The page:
Hui Su, Loo aka MadMath Su is a Singaporan Chinese artist who moved to Baltimore, U.S. in July 2014. She has worked as a middle school and high school Math teacher since her arrival in Baltimore, while completing a teacher’s certification program. Her name “MadMath Su” is a nick-name that evolved in the classroom because she often gives her students math drills called “Mad Math Minutes” in preparation for the lesson of the day. The nick-name has stuck and thus it has become her pseudonym. Teaching is an inherently high-pressure occupation and having students around almost all the time does not leave Su with much spare time. After school, there are always lessons to prepare, papers to grade, and student records to maintain. This high-stress environment in an urban setting and in which students show little respect for teachers finally drove Su to seek for a channel for stress relief. Little did she know that this escape hobby would soon grow into something bigger. It all began in June 2016 when Su started painting ceramic bowls, mugs and plates in pottery shops. Not long after, she was inspired to paint rocks after watching a YouTube video of Elspeth McLean, a rock painting artist who paints stones she collects from the beach. Baltimore is not located anywhere near a beach, so Su has to purchase her rocks from garden and landscape shops.
Without the ability to select regular-shaped rocks herself, Su often has to take do with whatever odd-shaped rocks she has purchased and work around the defects on their surfaces. “What challenges and motivates me in every new project is the ability to transform a rough, uneven and asymmetrical rock into an object of art and beauty”, Su opines. Since Su was a young girl, she has been obsessed with the rainbow and she loved to arrange her colored pencils in the order of the rainbow colors. When she paints her rocks, she employs a lot of vibrant hues to make her rocks pretty, cheerful and lively. Su often uses formulae as a Math teacher and she is rather organized and structured in the way she works. Painting mandalas with dots greatly appeals to her because they represent wholeness and have a distinct circular orderly structure in them. Besides mandalas, Su loves to experiment with designs and patterns by varying the size, arrangement and color of dots. She also enjoys arranging her painted rocks into spirals, circles, hearts, trees, double spirals, floral clusters and even forming letters. She particularly relishes grouping rocks with a variety of intricate designs, in graduated shades of a color family, with complementary or contrasting colors.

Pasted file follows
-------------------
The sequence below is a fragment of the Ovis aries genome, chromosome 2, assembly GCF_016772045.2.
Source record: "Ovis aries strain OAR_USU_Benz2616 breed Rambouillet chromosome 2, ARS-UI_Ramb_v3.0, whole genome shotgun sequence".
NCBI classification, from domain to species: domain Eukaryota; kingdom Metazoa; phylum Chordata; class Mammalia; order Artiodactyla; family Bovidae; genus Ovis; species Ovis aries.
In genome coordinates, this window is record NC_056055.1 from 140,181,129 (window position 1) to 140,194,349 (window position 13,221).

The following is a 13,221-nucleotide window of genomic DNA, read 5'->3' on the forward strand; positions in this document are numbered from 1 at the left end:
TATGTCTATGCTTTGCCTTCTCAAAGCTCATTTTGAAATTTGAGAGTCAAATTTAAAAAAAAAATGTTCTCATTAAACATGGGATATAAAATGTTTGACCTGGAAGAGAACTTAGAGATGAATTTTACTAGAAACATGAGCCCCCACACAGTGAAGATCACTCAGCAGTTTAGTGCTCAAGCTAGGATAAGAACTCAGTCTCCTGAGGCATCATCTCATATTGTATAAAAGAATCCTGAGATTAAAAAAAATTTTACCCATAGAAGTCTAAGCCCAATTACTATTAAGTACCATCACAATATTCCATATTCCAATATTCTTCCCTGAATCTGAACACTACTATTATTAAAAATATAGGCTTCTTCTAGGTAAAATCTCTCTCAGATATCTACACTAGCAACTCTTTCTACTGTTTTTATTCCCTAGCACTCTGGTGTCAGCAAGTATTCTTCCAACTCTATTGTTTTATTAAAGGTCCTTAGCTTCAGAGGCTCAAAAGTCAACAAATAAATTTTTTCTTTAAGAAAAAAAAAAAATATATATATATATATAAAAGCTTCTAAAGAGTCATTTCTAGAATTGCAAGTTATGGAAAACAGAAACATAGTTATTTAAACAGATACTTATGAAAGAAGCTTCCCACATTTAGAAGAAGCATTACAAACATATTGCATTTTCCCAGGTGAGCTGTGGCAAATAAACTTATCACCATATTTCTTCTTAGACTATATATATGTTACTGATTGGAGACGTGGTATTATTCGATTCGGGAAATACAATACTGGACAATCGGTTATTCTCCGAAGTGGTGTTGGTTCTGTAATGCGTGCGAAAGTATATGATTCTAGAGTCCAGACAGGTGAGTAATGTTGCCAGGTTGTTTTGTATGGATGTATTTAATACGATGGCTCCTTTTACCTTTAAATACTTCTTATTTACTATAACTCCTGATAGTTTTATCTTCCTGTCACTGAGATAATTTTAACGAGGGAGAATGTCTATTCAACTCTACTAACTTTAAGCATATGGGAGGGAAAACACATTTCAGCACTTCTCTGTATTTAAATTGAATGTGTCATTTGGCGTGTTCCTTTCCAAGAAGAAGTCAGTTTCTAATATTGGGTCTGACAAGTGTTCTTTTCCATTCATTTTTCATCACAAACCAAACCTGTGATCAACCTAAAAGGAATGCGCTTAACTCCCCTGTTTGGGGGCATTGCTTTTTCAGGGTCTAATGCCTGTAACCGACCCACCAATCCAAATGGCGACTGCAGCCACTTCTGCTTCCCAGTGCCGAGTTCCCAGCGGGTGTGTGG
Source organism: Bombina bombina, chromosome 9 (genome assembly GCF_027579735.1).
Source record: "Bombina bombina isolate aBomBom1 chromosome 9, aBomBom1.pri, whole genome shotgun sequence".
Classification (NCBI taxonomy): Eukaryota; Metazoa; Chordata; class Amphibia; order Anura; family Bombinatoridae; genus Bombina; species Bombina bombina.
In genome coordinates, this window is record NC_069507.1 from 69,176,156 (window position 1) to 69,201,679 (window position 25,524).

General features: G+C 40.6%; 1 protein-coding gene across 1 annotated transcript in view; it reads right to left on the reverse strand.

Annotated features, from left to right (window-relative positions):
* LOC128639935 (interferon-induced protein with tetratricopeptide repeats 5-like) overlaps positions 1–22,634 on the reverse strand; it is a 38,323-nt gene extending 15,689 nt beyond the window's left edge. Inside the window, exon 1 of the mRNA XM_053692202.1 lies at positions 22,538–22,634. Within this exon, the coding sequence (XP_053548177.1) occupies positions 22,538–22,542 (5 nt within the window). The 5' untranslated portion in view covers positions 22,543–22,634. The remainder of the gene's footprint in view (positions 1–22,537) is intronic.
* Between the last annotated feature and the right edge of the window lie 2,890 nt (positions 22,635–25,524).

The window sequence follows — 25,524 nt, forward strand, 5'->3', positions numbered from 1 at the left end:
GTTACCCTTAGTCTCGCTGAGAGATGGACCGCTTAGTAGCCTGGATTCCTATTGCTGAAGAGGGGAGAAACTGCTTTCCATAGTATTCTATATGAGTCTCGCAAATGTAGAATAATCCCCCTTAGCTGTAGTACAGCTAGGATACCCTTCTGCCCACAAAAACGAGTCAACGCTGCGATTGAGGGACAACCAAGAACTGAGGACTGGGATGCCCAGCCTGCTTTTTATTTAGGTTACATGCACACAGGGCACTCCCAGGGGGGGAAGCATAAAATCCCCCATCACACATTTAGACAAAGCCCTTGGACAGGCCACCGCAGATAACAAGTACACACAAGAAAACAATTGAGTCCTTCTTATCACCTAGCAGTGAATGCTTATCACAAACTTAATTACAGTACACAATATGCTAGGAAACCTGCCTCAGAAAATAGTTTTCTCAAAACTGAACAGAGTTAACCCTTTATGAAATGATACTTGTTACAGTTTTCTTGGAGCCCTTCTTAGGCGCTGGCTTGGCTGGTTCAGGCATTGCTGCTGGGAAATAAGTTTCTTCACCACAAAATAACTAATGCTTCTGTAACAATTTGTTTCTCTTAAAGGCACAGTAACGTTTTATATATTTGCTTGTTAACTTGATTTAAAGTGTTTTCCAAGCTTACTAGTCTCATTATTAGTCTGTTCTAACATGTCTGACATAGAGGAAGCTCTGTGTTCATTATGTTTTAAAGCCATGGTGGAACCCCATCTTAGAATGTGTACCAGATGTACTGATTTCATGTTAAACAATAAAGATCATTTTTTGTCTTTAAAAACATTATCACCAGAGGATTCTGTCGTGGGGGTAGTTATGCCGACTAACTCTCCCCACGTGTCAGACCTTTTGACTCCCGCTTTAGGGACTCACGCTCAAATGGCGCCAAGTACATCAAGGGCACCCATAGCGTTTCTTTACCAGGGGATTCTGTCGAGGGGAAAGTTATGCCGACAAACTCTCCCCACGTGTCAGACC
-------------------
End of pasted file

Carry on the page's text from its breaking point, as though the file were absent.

Su’s art studio is her living room, where she works on her marble table, seated cross-legged on double pillows on the floor with a large arm chair to support her back. She works on a stone or a pebble using acrylic paints, paint brushes and special dotting tools. After each piece of work is completed, it is sprayed with several coats of matte sealer. When Su has painted sufficient rocks to form a desired arrangement, a hole is drilled on the bottom of each rock. Then, glue is applied to the hole to attach a screw. A birch wood frame is prepared by sanding, staining and sealing it. The rocks are positioned on the wood frame to make the arrangement. Then, points are marked and holes are drilled into the frame. Each rock is then glued, screwed and bolted securely onto its respective hole in the frame. Su uses a burning kit to burn her pseudonym “MadMathSu” on a piece of leather, before gluing it to each wall art.
Su has made a 2×4 feet dark walnut-stained wooden wall art, entitled “A Harmonious Riot of Colors.” This art piece features a total of 60 stones, comprising a central spiral of 20 purplish-pink stones, and four clusters of 10 stones in red, orange, blue and green. Another wall art, entitled “Cool Ocean Breeze,” comprises a spiral of 20 stones and pebbles in hues of blue and green, mounted on a 21×18 IN golden pecan wooden frame. The third wall art, entitled “Warm Golden Sun,” comprises 20 stones and pebbles in shades of red, orange and yellow in a spiral arrangement, mounted on a 21×18 IN dark walnut wooden frame. “I enjoy creating these unique wall art conversation pieces a lot. Not only is each one of them a visual feast with its vibrant colors and varied intricate designs, but also a tactile feast with its three-dimensional and textural rocks. Each stone and pebble invites one to touch and feel the textures formed by the many dots,” Su gushes. MadMath Su’s painting journey continues as she searches for more diverse dot designs, rock arrangements and color combinations, while experimenting with different wooden frames and stains to enhance the display of these beautiful rock arrangements.